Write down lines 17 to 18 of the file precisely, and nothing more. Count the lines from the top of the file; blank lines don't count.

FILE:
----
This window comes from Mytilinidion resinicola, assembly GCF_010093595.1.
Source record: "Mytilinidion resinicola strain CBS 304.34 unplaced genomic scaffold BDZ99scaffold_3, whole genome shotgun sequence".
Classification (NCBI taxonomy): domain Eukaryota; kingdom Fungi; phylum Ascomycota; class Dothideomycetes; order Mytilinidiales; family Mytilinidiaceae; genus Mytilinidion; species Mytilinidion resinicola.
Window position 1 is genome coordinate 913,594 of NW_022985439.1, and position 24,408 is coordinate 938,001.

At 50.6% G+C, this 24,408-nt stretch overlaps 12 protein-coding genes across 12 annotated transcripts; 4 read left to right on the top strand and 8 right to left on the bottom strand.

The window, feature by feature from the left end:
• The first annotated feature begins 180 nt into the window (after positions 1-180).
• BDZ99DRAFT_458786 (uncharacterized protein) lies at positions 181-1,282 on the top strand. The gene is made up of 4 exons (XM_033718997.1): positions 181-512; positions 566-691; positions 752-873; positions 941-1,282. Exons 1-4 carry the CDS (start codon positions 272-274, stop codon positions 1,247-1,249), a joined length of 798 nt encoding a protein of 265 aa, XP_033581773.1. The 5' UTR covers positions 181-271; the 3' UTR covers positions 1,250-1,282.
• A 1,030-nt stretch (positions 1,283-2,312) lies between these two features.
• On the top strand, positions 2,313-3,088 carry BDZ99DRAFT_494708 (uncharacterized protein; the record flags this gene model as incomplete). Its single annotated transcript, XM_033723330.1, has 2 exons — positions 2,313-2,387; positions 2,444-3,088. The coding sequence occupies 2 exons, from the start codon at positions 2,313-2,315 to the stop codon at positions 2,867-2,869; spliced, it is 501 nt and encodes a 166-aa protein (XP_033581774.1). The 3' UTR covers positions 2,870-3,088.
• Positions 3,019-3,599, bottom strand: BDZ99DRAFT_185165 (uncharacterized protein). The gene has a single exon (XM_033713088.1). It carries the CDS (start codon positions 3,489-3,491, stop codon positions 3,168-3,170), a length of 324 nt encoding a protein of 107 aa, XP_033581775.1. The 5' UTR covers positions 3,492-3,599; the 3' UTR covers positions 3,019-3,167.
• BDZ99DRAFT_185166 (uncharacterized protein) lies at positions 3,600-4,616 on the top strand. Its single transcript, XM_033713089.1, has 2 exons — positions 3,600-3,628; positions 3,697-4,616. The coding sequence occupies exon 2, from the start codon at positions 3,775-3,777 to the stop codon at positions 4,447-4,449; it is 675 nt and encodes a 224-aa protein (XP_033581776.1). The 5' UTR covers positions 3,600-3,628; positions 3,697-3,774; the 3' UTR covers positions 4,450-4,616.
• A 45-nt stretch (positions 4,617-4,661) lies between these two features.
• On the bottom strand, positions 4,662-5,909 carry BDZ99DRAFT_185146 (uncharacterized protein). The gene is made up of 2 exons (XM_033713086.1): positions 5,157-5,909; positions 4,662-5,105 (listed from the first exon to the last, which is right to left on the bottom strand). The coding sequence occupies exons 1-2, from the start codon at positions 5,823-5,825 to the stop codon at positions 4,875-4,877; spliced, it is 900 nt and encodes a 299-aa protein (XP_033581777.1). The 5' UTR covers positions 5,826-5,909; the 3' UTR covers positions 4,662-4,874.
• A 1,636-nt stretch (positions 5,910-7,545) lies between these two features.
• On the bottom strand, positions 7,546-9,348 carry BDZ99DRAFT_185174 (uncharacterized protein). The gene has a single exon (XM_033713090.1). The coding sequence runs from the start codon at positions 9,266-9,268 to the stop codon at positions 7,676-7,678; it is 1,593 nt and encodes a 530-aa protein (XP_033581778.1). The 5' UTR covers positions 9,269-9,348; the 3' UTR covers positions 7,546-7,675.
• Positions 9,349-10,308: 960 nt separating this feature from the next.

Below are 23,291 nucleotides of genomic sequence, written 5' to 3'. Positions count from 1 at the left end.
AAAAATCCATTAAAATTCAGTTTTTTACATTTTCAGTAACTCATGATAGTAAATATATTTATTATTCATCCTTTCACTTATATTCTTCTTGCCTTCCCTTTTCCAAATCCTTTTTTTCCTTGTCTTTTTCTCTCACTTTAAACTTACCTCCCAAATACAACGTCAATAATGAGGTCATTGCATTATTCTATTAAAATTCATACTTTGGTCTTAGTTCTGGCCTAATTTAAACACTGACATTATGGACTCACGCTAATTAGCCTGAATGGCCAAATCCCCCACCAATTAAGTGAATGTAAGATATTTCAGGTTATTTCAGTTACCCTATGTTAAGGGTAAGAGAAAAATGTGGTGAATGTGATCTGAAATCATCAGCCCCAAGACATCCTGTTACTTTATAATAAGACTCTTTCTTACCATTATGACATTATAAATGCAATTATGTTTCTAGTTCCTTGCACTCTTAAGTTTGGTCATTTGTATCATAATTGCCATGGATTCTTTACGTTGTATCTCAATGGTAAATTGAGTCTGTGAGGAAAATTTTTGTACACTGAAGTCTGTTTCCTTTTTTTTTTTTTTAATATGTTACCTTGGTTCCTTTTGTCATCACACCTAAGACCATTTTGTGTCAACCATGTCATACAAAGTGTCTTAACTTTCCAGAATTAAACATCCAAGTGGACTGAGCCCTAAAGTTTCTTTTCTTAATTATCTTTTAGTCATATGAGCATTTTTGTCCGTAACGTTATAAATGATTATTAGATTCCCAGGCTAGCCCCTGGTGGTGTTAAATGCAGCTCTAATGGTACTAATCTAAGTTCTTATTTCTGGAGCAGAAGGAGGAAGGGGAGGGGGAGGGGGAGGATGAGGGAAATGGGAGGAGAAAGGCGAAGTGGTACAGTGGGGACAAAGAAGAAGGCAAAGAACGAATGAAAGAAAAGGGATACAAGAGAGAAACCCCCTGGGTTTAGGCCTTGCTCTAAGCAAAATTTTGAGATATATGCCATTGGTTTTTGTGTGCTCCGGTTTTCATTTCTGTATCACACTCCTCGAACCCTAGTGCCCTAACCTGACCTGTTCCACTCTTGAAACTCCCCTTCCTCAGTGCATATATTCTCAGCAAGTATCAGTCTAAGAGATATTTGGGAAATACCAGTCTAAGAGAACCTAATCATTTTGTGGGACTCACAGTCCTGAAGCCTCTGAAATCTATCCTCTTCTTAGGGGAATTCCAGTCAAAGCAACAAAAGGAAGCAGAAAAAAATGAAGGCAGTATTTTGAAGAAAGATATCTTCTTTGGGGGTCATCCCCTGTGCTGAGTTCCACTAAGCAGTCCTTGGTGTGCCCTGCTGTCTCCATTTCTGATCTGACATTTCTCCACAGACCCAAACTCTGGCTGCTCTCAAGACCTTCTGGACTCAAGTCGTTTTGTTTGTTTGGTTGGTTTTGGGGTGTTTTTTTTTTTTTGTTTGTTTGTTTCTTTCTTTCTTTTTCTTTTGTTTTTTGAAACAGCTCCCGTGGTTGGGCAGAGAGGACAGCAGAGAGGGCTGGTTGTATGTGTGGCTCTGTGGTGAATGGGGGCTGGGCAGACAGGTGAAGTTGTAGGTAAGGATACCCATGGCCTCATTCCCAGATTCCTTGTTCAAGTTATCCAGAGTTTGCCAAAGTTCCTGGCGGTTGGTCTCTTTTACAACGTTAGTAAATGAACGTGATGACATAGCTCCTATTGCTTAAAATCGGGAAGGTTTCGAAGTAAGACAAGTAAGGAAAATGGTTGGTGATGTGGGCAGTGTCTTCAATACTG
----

• Positions 9,349-10,308: 960 nt separating this feature from the next.

Below are 23,291 nucleotides of genomic sequence, written 5' to 3'. Positions count from 1 at the left end.